UK Citizens Found More Buried Treasure Than Ever Last Year, Including an 1,100-Year-Old Brooch and an Ancient Gold Ring

Now might be a good time to take up backyard metal detecting.

Copper alloy fitting from bucket, in the shape of a human face, from Lenham, Kent. Iron Age c.50 BC. ©Mat Honeysett 2019.
Copper alloy fitting from bucket, in the shape of a human face, from Lenham, Kent. Iron Age c. 50 BC. ©Mat Honeysett 2019.

As more people around the world are shuttered indoors, those lucky enough to have a backyard might want to consider taking up metal detecting.

Members of the UK public uncovered a record number of historic discoveries last year, according to a new report from the British Museum.Amateur treasure hunters registered a whopping total of 81,602 finds with the British Museum’s portable antiquities program in 2019, including some 1,311 high value pieces of treasure.

“These discoveries by the public are vital for advancing our understanding of Britain’s diverse history,” British Museum director Hartwig Fischer says in a statement. Fischer added that it is “incredibly encouraging” that so many finds were recorded voluntarily with the museum.

Official “treasure” is generally defined as gold and silver objects that are more than 300 years old, as well as groups of coins and prehistoric metalwork. Among the most significant discoveries is a medieval brooch uncovered after a dump truck made a delivery of soil in Norfolk. The rare 1,100-year-old brooch was found in an excellent state of preservation.

Early Medieval silver and niello brooch from Great Dunham, Norfolk c. AD 800 - 900. ©The Trustees of the British Museum.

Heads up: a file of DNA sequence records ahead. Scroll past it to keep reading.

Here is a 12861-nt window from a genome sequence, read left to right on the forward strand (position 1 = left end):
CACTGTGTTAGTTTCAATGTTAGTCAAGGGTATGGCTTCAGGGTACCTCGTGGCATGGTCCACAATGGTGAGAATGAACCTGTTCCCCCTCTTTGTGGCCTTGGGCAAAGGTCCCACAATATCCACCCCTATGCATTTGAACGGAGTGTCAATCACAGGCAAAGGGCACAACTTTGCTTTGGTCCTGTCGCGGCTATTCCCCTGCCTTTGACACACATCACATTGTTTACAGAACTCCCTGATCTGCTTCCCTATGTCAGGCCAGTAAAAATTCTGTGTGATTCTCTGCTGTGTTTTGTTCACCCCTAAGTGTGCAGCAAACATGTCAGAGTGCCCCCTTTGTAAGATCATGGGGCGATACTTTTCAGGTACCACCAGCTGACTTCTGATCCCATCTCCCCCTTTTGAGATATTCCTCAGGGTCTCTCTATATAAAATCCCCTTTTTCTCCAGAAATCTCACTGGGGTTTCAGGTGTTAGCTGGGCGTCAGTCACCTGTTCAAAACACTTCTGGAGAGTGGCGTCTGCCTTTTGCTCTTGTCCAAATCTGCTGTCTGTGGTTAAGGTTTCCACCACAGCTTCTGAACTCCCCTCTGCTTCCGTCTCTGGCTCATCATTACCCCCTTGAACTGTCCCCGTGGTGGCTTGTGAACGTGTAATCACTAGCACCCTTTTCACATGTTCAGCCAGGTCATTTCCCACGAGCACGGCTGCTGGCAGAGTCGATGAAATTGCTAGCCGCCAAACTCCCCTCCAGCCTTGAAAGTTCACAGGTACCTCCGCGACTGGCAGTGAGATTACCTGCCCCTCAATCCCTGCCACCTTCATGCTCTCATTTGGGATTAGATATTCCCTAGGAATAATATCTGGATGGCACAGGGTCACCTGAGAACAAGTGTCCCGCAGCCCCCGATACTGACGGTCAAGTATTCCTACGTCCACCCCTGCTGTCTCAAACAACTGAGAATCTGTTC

Early Medieval silver and niello brooch from Great Dunham, Norfolk c. AD 800 – 900. ©The Trustees of the British Museum.

Elsewhere, someone uncovered an Iron Age drinking set in Kent. The 2,000-year-old set of vessels included a bucket decorated with mythical creatures and a strange humanoid face.

Other treasures include Roman coins and Bronze Age jewelry. Nearly all of the items—some 90 percent—were discovered by metal detectorists. The new report also highlights that 399 of the 1,266 treasure finds that were reported in 2017 have been acquired by museums, 92 percent of which were local museums.

“I am very pleased that a record number of treasure finds have been unearthed and it is brilliant that they will now go on display in local museums across the country,” Caroline Dinenage, the UK’s minister of state for digital and culture, says in a statement. “Each one of these valuable discoveries tells us more about the way our ancestors lived and I want to congratulate all those who played a part in helping uncover more about our shared history.”

See more images of the astonishing discoveries below.

 

 

Copper alloy fitting from bucket, in the shape of a human face, from Lenham, Kent. Iron Age c.50 BC. ©The Trustees of the British Museum.

Copper alloy fitting from bucket, in the shape of a human face, from Lenham, Kent. Iron Age c.50 BC. ©The Trustees of the British Museum.

Copper alloy radiate coin of Emperor Carausius from Headbourne Worthy, Hampshire. Roman Britain AD 286 – 293. ©The Trustees of the British Museum.

Copper alloy radiate coin of Emperor Carausius from Headbourne Worthy, Hampshire. Roman Britain AD 286 – 293. ©The Trustees of the British Museum.

Gold arm ring from St Bees, Cumbria. Bronze Age c. 900 – 700 BC. ©The Trustees of the British Museum.

Gold arm ring from St Bees, Cumbria. Bronze Age c. 900 – 700 BC. ©The Trustees of the British Museum.

 


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